Red houses are a perfect example of the Stalinist Empire style, and at the same time you can see Scandinavian motifs on them: strobiles, fir needles, oak twigs, acorns. The courtyards of the red houses are a green space, there are even fountains here, so the quarter resembles a small city-garden.

Moskva Department Store

Address: Leninsky Prospekt, house 54

Years of construction: 1958–1963

Moskva department store was fundamentally different from other Soviet stores of that time. It became an experimental department store, where Western retail technologies were adapted to the Soviet consumer. The department store was equipped with imported cash register machines, light mobile counters. Here, there were a service and home order offices, a tailoring repairs and alterations workshop, a baggage locker, a barber shop and a cafeteria. The grocery store and non-food departments worked on the self-service principle. The internal radio and television information systems became other innovations. Additionally, Moskva became the first department store with its own showroom and catwalk for fashion shows. Many of the developments tested in Moskva were subsequently implemented in other large stores.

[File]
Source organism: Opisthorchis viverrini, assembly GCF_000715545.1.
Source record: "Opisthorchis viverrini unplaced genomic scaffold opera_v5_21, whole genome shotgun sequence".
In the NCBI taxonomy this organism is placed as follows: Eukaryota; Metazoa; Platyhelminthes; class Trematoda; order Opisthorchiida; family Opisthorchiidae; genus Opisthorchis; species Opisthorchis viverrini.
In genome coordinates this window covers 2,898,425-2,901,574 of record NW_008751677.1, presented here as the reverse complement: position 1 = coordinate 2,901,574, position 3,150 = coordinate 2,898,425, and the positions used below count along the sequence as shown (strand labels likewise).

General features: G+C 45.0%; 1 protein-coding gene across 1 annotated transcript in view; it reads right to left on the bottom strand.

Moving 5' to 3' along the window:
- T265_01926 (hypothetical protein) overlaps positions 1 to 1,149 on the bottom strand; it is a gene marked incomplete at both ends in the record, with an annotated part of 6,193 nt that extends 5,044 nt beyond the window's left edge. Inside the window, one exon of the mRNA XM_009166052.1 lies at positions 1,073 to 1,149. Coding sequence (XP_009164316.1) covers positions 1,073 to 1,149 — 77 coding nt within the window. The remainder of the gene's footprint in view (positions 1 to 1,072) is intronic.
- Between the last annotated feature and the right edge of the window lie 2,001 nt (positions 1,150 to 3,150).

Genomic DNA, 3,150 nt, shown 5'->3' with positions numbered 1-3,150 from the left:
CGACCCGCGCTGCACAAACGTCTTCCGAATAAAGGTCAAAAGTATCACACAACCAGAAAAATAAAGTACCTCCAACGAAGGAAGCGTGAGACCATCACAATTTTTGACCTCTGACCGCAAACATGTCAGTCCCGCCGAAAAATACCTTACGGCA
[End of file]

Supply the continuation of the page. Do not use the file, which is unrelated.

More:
The department store building was constructed in the best traditions of constructivism. Its authors were inspired by the ideas of the famous Vesnin brothers, who built the Mostorg on Krasnaya Presnya and the ZIL Cultural Center.

"The so-called continuous wrap-around glazing was used here. We, the sophisticated representatives of the XXI century, will not be surprised by this but that time it was completely new technologies. On the sign you can see a memorable font with a characteristic letter M, written as if in capital letters. The department store was as modern as the entire Gagarinsky district. There lived the great minds of their time, there were many universities and scientific institutes. This is the Skolkovo of its time," Daria Bulgakova says.

Circus on Vernadsky Prospekt

Address: Vernadsky Prospekt, house 7

Years of construction: 1964–1971

In the early 1960s, there were two circuses in Moscow: on Tsvetnoy Boulevard and on Triumfalnaya Square (then Mayakovsky Square). The building on Triumfalnaya was awaiting reconstruction. It was decided to build a new circus in the south-west of Moscow. The project was assigned to the famous architect Yakov Belopolsky and Yefim Vulykh. Their circus was very atypical: with continuous sash windows and a roof of an unusual folded design, referring to the traditional circus tent.